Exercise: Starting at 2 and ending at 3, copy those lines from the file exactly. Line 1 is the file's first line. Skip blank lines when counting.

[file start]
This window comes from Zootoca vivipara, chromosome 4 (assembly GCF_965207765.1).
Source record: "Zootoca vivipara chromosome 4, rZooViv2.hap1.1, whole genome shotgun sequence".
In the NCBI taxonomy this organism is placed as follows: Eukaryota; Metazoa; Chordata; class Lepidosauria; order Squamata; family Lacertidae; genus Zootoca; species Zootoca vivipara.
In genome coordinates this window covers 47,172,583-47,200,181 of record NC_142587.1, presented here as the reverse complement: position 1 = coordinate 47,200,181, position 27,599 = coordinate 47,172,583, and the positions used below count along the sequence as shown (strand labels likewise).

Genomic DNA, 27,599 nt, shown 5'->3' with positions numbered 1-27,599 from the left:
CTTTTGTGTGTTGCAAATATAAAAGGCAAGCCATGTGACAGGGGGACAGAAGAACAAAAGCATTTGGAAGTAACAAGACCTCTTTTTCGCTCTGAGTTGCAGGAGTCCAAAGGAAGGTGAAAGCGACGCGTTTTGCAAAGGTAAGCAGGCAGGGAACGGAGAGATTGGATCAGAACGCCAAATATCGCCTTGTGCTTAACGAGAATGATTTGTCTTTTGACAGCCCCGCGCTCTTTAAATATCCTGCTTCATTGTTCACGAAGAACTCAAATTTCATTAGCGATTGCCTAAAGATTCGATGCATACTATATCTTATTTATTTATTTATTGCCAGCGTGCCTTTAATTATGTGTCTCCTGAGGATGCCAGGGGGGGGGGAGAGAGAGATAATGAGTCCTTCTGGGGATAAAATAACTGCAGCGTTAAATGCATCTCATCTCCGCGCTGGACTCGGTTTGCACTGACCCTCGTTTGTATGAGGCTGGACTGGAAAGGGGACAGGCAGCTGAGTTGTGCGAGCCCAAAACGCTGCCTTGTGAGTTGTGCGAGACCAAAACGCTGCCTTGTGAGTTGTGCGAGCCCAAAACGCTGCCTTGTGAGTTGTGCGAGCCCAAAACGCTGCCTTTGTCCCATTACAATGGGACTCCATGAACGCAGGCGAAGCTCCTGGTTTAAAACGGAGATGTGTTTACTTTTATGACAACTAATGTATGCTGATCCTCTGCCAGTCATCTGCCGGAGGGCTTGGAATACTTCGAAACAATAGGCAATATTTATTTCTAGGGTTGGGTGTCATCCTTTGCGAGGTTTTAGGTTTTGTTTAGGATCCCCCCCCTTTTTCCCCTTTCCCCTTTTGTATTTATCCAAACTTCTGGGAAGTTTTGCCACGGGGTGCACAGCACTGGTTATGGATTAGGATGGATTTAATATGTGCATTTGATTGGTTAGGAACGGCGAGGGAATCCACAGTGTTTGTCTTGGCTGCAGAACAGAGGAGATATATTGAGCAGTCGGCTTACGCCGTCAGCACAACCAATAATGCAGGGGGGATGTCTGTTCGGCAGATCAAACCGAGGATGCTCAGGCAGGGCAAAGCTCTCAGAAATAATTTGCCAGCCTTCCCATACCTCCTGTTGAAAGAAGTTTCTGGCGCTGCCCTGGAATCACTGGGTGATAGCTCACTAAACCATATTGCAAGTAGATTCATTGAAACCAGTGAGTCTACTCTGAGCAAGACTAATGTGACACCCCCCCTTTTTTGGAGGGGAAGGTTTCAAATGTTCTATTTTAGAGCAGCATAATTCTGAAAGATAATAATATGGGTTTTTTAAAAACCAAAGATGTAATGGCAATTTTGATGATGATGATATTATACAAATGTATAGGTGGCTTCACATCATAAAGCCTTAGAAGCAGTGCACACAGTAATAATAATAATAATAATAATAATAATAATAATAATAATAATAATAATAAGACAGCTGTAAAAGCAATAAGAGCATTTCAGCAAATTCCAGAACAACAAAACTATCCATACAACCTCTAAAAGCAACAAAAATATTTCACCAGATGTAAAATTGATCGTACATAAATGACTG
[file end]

Source record: "Zootoca vivipara chromosome 4, rZooViv2.hap1.1, whole genome shotgun sequence".
In the NCBI taxonomy this organism is placed as follows: Eukaryota; Metazoa; Chordata; class Lepidosauria; order Squamata; family Lacertidae; genus Zootoca; species Zootoca vivipara.